EyeMed's Diabetic Eye Care benefit

EyeMed offers a Diabetic Eye Care benefit ­— an enhancement which covers additional follow-up services for eligible members who have type 1 or type 2 diabetes. It can help bring down the cost of healthcare by encouraging high-risk employees to take advantage of timely eye services and testing that can detect warning signs of advancing retinopathy (and other health conditions) — before they require more costly care.

Specifically, the EyeMed Diabetic Eye Care benefit offers:

  • Timely care reminders
  • An office visit and diagnostic testing once every 6 months for early detection of ocular changes and treatment that can help prevent vision loss
  • Diagnostic tests, such as gonioscopy, extended ophthalmoscopy, fundus photography examination and scanning laser (offered at the provider's discretion) to detect vision complications from diabetes
Communicating vision benefits’ health impact to employees

Vision benefits can only be valuable if employees know why they matter to their health and their wallet, and how to use them. That’s why proactive communication is so important.

Vision carriers should make it easy for employers to communicate with employees across various touchpoints — including online, on-site at benefit fairs and in the mail — throughout the year to reinforce the advantages of using their vision benefits. Just one of the many communication touchpoints EyeMed offers is the eye exam reminder we mail to members who are at-risk for several health conditions, including diabetes.

These at-risk reminders are successful in encouraging patients to get their annual eye exam, which can also help health plans to improve their diabetic retinal exam component of the Centers for Medicare and Medicaid HEDIS score.

To learn more about our Diabetic Eye Care Benefit and how vision supports your health plan, contact your EyeMed rep.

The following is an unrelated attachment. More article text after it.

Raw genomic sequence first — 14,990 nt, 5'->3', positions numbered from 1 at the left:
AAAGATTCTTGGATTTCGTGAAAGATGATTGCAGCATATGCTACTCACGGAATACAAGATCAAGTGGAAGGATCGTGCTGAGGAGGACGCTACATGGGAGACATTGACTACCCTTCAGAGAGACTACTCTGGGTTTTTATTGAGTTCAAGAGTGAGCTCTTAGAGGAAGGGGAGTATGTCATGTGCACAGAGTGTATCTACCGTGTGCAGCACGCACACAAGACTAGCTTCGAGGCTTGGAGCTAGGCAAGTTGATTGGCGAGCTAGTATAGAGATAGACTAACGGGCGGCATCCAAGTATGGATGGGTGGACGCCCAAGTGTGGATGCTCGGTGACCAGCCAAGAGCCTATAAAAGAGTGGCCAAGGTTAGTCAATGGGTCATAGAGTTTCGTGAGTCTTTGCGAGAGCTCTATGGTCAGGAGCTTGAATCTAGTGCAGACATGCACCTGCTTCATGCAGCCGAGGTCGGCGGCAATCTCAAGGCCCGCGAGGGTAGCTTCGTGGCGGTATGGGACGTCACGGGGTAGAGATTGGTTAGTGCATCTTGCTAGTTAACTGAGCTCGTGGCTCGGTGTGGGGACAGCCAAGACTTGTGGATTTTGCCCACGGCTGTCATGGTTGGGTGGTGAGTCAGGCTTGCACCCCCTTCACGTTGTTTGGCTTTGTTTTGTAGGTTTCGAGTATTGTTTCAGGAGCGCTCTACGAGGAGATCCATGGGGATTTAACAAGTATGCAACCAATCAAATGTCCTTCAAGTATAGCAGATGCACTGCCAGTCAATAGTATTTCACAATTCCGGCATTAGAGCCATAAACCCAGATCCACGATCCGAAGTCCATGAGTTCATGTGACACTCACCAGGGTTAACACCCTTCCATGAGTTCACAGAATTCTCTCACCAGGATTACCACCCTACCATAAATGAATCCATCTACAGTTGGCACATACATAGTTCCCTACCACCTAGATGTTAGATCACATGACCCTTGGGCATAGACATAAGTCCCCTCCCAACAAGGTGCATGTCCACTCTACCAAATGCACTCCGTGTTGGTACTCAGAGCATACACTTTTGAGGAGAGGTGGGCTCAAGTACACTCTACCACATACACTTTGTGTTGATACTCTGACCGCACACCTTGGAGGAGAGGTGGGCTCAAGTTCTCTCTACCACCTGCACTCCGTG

1 "Under the Lens: Diabetic Retinopathy, The Lancet: Diabetes & Endocrinology, October 7, 2020.

2 "Under the Lens: Diabetic Retinopathy, The Lancet: Diabetes & Endocrinology, October 7, 2020.

3 "Diabetic Retinopathy Data and Statistics," National Eye Institute, November 2020.

4 "How to Curb the High Costs of Diabetic Eye Disease," by Elizabeth Klunk, MedCity News, January 17, 2020.

5 "Diabetic Retinopathy," National Eye Institute, August 3, 2019.

6 "Diabetic Retinopathy," American Optometric Association, Accessed May 3, 2021.

7 "Retinopathy," Harvard Health Publishing, Harvard Medical School, April 2020.

8 "Diabetic Retinopathy," National Eye Institute, August 3, 2019.

9 "Evaluation and Care of Patients With Diabetic Retinopathy," by Lee M. Jampol, M.D., Adam R. Glassman, M.S. and Jennifer Sun, M.D., M.P.H., New England Journal of Medicine, April 23, 2020.

10 "Diabetes and the Eye," International Diabetes Federation, July 1, 2020.

11 "Diabetic Eye Disease Resources," National Eye Institute, February 20, 2020.

12 "Retinopathy," Harvard Health Publishing, Harvard Medical School, April 2020.

13 "How Doctors Diagnose Diabetic Retinopathy," by Elizabeth Hanes, RN, Healthgrades, June 12, 2020.